House Passes First Education Reform Bill
Last week, President Obama made a speech before a joint session of Congress to gain support for his new $447 billion jobs bill to be introduced sometime this week. Among the many new spending initiatives, the president spent significant time discussing education and increased investments in hiring new teachers and modernizing schools with improvements and technology.
The president's plan would invest $25 billion of federal funds on school infrastructure to modernize and make improvements to an estimated 35,000 public schools, including spending on computer lab technology and emergency infrastructure repairs. Another $5 billion is expected to go to community colleges for repairs.
In conjunction with the funding for repairs, President Obama's plan would require an additional $35 billion to prevent teacher layoffs and to increase hiring. Experts estimate that the funds could potentially save 280,000 teacher jobs and support the hiring of thousands more across the country.
Following the speech, administration officials argued that the president's jobs package included provisions that, at one time or another, held widespread bipartisan support. While this is true in regard to the tax cut provisions, the education spending elements are considered an appeal to his base, rather than a serious legislation proposal with a strong chance of passage, according to analysis by Education Week.
Chairman of the House Committee on Education and the Workforce John Kline (R-MO) was not convinced. "Common sense tells us that putting the federal government in the business of school construction will only lead to higher costs and more regulations. It also tells us that another teacher union bailout will not ensure a quality education for our children," said Congressman Kline speaking for the Republicans on his committee.
The Obama campaign certainly realizes that they will need the grassroots support of the NEA and AFT to help get out the vote in the coming months. While the NEA has already endorsed President Obama's re-election campaign, many status quo teacher union positions stand in stark contrast to the Department of Education's ambitious reform proposals. Regardless of whether to plan will pass or not, many believe President Obama is attempting to appease and rally his union base with these proposals.
Department of Education Back-to-School Bus Tour
Last week, the "Education and the Economy" Back-to-School Bus Tour took Secretary of Education Arne Duncan and senior staff to more than 50 events throughout the Midwestern United States. During the tour, Duncan and staff promoted the Obama administration's reform proposals and at the end of the week, the president's jobs bill and the push toward increased education spending.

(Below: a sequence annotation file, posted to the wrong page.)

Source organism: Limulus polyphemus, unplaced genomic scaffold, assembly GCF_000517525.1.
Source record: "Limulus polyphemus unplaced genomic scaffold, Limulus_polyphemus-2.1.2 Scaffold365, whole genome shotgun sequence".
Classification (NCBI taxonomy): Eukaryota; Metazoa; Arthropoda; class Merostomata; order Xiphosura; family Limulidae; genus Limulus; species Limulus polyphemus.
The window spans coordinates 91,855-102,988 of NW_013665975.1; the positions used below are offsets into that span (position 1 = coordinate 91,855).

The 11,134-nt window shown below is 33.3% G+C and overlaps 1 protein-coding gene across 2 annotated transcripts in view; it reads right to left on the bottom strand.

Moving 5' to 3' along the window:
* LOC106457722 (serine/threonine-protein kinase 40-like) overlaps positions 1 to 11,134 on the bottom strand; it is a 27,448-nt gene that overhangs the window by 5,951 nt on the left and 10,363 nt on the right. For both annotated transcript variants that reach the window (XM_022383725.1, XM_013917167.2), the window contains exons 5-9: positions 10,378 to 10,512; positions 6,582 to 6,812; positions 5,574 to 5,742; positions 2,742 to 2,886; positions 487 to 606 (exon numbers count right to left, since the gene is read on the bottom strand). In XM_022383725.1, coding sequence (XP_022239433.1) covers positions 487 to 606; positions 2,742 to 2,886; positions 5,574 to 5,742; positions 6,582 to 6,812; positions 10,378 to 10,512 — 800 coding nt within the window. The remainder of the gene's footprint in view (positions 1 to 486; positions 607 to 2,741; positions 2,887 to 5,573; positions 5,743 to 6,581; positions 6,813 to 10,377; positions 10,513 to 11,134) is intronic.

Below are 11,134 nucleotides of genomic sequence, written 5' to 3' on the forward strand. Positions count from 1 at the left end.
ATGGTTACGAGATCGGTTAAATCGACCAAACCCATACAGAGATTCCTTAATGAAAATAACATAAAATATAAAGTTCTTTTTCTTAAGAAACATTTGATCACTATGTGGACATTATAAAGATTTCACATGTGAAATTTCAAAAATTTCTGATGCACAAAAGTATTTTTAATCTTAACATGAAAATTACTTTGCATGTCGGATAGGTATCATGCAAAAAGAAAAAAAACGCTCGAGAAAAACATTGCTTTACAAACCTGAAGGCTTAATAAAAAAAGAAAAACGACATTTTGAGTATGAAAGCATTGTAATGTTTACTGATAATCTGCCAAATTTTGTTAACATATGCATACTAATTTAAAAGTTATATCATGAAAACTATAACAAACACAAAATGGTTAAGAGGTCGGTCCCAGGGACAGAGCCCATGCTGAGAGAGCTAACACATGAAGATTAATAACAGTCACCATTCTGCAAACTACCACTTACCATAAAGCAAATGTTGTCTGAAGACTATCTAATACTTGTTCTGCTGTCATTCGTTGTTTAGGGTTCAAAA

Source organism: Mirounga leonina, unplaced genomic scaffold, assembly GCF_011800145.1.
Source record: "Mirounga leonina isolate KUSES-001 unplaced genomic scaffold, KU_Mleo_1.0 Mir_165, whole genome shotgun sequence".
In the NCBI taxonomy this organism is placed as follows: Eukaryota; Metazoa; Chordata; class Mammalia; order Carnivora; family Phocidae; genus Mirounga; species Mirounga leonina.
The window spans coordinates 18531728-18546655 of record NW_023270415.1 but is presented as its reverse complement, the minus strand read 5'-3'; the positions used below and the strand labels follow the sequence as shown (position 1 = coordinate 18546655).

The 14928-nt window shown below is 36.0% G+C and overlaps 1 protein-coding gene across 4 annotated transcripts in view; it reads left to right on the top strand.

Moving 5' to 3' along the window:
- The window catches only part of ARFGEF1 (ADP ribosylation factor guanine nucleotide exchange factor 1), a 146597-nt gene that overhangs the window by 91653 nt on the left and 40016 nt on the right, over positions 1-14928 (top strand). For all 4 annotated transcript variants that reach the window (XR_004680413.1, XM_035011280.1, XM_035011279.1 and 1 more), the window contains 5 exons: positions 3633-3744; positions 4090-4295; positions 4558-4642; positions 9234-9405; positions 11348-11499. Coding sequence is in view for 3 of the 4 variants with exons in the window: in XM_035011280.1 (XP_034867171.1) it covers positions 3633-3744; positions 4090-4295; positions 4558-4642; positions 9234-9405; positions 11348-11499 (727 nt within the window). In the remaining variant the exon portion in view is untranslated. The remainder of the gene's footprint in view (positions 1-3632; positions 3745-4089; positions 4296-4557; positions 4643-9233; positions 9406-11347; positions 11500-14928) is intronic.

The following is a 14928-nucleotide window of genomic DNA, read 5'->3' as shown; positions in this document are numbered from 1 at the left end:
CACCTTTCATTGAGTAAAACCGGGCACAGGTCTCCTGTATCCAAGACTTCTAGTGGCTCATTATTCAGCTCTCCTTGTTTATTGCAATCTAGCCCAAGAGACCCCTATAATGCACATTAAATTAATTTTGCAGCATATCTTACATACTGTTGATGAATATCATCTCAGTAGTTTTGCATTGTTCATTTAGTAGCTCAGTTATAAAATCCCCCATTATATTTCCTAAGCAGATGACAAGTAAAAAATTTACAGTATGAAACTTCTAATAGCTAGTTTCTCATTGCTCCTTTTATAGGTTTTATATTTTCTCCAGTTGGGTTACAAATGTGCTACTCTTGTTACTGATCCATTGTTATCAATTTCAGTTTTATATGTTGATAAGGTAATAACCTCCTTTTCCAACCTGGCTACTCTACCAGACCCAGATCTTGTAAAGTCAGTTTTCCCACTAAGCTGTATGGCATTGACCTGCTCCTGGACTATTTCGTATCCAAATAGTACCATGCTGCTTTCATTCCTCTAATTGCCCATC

Throughout the tour, the secretary discussed the key department goals, including instituting reforms, competitive grants, and increased investment in education. "No other issue is more critical to our economy and our way of life than education," Duncan said. "While visiting cities across the Midwest, I want to take the opportunity to promote the valuable work teachers, staff, and parents do every day to change students' lives and, ultimately, invest in our nation's future."
Some of Secretary Duncan's more controversial stops were in the states of Ohio and Wisconsin where labor reform legislation has been the subject of headlines for months. The tour will conclude late this week.
Click here for the complete list of speaking engagements and video clips.
Chairman Kline Discusses Consolidation of Federal Education Programs
House Education and the Workforce Committee Chairman John Kline (R-MN) appeared last week on "On the Record with Greta Van Susteren" to discuss the six month anniversary of a Government Accountability Office (GAO) report on waste and duplication in federal programs. In his appearance he detailed the committee's efforts to increase efficiency and consolidate federal education programs.
"It's not enough to consolidate one or two or three or four programs," said Congressman Kline. "We need to look at this across agencies and really pare this thing down, change the way Washington works, change the way Washington spends taxpayer money, become more efficient, become more responsive. When you have that many programs, none of them are going to work well."
The March GAO report identified overlap and fragmentation among 82 distinct teacher quality programs and 47 separate job training initiatives, representing a taxpayer investment of roughly $22 billion.
While the Obama administration has not weighed in on the issue or put forward a plan to ensure better use of taxpayers' funds toward education, Chairman Kline detailed the committee's efforts to advance legislation that streamlines federal spending by eliminating, what they claim are, more than 40 duplicative and unnecessary K-12 education programs. The House of Representatives is expected to consider the Setting New Priorities in Education Spending Act (H.R. 1891) in the coming weeks.
Click here to watch the video clip.
This Saturday, September 17 is Constitution Day/Citizenship Day, commemorating the September 17, 1787, signing of the U.S. Constitution. In recognition, traditionally Congress has mandated that every educational institution receiving federal funds take a day to teach about the seminal document. Since September 17 falls on a Saturday this year, institutions may celebrate either the preceding or the following week.
To assist students and educators in learning about the constitution, free online resources are available from the Department's Federal Resources for Educational Excellence website, as well as the National History Education Clearinghouse and the National Archives and Records Administration.